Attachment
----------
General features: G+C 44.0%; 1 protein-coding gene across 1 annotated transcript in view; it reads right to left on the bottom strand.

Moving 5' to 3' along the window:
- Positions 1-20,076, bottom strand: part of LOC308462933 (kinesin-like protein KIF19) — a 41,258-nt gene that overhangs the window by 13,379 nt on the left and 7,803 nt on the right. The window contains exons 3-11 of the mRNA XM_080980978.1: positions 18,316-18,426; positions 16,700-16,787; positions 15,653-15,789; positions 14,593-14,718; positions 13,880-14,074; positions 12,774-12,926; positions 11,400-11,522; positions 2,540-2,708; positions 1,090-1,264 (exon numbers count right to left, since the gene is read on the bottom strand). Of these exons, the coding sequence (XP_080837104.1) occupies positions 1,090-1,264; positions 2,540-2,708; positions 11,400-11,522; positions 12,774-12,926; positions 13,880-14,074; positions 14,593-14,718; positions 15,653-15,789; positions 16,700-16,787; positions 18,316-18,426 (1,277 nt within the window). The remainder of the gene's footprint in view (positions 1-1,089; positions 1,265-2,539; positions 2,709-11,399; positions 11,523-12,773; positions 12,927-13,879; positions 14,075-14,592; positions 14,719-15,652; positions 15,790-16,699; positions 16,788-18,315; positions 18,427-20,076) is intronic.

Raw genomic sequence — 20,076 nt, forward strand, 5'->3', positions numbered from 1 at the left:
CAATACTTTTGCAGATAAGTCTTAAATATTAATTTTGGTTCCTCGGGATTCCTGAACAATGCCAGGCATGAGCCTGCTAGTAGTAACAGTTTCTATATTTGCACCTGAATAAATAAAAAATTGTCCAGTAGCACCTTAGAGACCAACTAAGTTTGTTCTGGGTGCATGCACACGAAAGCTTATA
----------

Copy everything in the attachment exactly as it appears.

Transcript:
General features: G+C 44.0%; 1 protein-coding gene across 1 annotated transcript in view; it reads right to left on the bottom strand.

Moving 5' to 3' along the window:
- Positions 1-20,076, bottom strand: part of LOC308462933 (kinesin-like protein KIF19) — a 41,258-nt gene that overhangs the window by 13,379 nt on the left and 7,803 nt on the right. The window contains exons 3-11 of the mRNA XM_080980978.1: positions 18,316-18,426; positions 16,700-16,787; positions 15,653-15,789; positions 14,593-14,718; positions 13,880-14,074; positions 12,774-12,926; positions 11,400-11,522; positions 2,540-2,708; positions 1,090-1,264 (exon numbers count right to left, since the gene is read on the bottom strand). Of these exons, the coding sequence (XP_080837104.1) occupies positions 1,090-1,264; positions 2,540-2,708; positions 11,400-11,522; positions 12,774-12,926; positions 13,880-14,074; positions 14,593-14,718; positions 15,653-15,789; positions 16,700-16,787; positions 18,316-18,426 (1,277 nt within the window). The remainder of the gene's footprint in view (positions 1-1,089; positions 1,265-2,539; positions 2,709-11,399; positions 11,523-12,773; positions 12,927-13,879; positions 14,075-14,592; positions 14,719-15,652; positions 15,790-16,699; positions 16,788-18,315; positions 18,427-20,076) is intronic.

Raw genomic sequence — 20,076 nt, forward strand, 5'->3', positions numbered from 1 at the left:
CAATACTTTTGCAGATAAGTCTTAAATATTAATTTTGGTTCCTCGGGATTCCTGAACAATGCCAGGCATGAGCCTGCTAGTAGTAACAGTTTCTATATTTGCACCTGAATAAATAAAAAATTGTCCAGTAGCACCTTAGAGACCAACTAAGTTTGTTCTGGGTGCATGCACACGAAAGCTTATA